Aaron Stutz

Grant Type

Post PhD Research Grant

Institutional Affiliation

Emory U.

Grant number

Gr. 9358

Approve Date

October 5, 2016

Project Title

Stutz, Dr. Aaron J., Oxford College of Emory U., Oxford, GA - To aid research on 'In Camp and Out: Tracing Environmental Context and Human Activity Patterns in and Around the Early Upper Paleolithic Mughr el-Hamamah Site, Jordan'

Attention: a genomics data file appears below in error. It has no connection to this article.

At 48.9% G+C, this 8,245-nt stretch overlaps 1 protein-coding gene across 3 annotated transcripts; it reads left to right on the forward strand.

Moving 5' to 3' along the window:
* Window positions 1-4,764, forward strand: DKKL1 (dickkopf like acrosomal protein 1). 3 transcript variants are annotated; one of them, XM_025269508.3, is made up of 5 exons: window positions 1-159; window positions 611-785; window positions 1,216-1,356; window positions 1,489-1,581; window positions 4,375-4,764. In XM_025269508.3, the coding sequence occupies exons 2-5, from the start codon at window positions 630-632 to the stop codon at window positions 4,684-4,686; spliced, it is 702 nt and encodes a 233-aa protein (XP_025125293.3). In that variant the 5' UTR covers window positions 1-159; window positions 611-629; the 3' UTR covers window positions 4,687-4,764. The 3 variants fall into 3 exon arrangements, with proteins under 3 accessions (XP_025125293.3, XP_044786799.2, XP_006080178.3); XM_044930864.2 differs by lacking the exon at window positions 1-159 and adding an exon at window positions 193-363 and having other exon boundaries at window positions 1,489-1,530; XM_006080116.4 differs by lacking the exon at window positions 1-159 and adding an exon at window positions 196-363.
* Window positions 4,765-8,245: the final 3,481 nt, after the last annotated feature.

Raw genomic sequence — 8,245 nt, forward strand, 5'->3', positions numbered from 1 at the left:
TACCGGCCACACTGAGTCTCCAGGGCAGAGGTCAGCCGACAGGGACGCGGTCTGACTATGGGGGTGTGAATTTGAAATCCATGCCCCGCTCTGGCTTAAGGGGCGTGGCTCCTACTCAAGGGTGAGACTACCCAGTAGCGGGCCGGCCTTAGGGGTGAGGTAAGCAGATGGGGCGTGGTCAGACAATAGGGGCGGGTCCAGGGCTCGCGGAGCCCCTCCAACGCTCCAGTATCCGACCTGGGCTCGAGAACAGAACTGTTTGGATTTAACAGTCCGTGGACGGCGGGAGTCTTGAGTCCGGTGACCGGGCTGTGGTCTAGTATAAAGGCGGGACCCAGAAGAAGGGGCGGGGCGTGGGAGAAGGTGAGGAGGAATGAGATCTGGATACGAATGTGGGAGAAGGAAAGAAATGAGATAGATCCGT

Preliminary abstract: The Early Upper Paleolithic period (ca. 45-30 thousand years ago) encompasses Neandertal extinction and a decisive dispersal of anatomically modern human (AMH) populations in Eurasia. The state of knowledge about when and why AMH-Neandertal turover occurred in the Levant–which critically connects Africa with western Eurasia–has been thrown into turmoil with recent finds. We lack a comprehensive account of why Early Upper Paleolithic technologies–including flint blade production, the more frequent use of bone tools, and the widespread use of tools such as endscrapers and burins–were adopted in this period of biological change. Mughr el-Hamamah (Ajloun Governate, Jordan) is the first cave site to be found with substantial Early Upper Paleolithic deposits in the ecologically rich Jordan Valley since Francis Turville-Petre investigated Emireh Cave in 1925. Preliminary work has documented a remarkable abundance of botanical traces, including charred wood and fruit phytoliths. Radiocarbon dates confirm that the single Early Upper Paleolithic layer spans ca. 45-39 thousand years ago. This proposal outlines planned excavation of three small, especially well-preserved areas of the Early Upper Paleolithic layer in Mughr el-Hamamah, using a recovery protocol involving flotation and careful nested dry screening of 50% of the sediment. This intensive recovery approach aims to make the Early Upper Paleolithic utilization of plant food, tool, fuel, and other resources more fully visible, along with other more durable traces of off-site and on-site hunter-gatherer activities–and the climatic and ecological context in which they occurred. The proposed work will yield new methods and an archaeological source of comparison for understanding what human activity patterns were changing in this critical timeframe, why they changed, and how they were connected to social interactions and demographic dispersal.